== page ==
Even in this case, the data controller will refuse to hand up control of the data to the third-party provider. By stating how the data will be used and processed by that external service, the data controller will maintain control.

If you select how to gather personal information from your customers, site visitors, and other targets, you are the data controller for your company or organization. Data controllers must be able to do these things legally. Data controllers also select what data to gather, how to edit or modify it, and where and how to utilize it for what reason. Data controllers can also decide whether they want to retain the data in-house or share it with other parties, as well as who they want to share it with. Some data controllers may be in charge of deciding how long to keep data and when to delete it.

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Data Controller Duties

Data controllers have many responsibilities. Businesses must have at least one valid cause for collecting personal data under the GDPR. The data controller for the company must be able to establish that legitimate reason. The following are the six legal bases for collecting personal data:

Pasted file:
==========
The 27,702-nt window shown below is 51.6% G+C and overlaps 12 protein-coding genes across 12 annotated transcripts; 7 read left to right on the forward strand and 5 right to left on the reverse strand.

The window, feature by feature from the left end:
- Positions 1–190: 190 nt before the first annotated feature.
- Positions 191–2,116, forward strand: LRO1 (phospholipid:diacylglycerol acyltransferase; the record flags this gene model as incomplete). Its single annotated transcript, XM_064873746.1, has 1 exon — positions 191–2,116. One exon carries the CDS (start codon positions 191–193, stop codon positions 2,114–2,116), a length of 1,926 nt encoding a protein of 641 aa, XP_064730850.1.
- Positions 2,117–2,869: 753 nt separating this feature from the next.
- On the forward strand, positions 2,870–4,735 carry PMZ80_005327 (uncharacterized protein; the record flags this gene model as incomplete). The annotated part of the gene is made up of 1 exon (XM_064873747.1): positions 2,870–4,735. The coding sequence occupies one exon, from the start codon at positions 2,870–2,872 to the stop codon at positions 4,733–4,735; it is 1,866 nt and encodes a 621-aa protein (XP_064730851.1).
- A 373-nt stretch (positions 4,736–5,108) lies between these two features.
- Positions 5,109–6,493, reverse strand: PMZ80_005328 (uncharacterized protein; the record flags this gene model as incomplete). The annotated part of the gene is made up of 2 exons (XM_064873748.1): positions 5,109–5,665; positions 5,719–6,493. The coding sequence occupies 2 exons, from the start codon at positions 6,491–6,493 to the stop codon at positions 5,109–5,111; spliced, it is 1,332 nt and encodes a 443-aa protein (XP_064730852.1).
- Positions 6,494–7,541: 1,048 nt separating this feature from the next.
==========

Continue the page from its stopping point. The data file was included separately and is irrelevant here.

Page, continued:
1. Individual consent was granted to the firm.
  2. A contract between an organization and an individual that needs personal information.
  3. Observance of a legal requirement.
  4. The safeguarding of a person's vital interests.
  5. Personal data processing is required for public responsibilities.
  6. Protection of a company's legitimate interests, usually for legal reasons.

Data controllers must also keep meticulous records of the information they gather, where it is sent, and how it is used. They have to keep those records in writing. They must document explicitly who and for what reason they are selling data to other parties. Individuals (or data subjects, as the GDPR defines them) must also have access to such information.

Data controllers must also make their contact information available to data subjects so that they may contact them with queries about their personal information and how it is handled.

The GDPR mandates the appointment of a Data Protection Officer by businesses (a.k.a. DPO). A data controller could be in charge of this. If an organization handles substantial volumes of sensitive data (such as a big medical facility or financial institution) or frequently gathers copious amounts of data, including frequent monitoring or surveillance, it must designate a DPO.

As you can see, the Data Controller is a vital role in GDPR compliance for any and all organizations who are seeking and maintaining compliance. Since this person oversees the methods of processing and handling of personal data for the entire organization, it is important to choose someone who is attentive to detail and trustworthy in addition to knowledgeable about data security. 

Understanding this role and staying up to date with all of the included tasks is essential to an organization’s proactive compliance and data security efforts.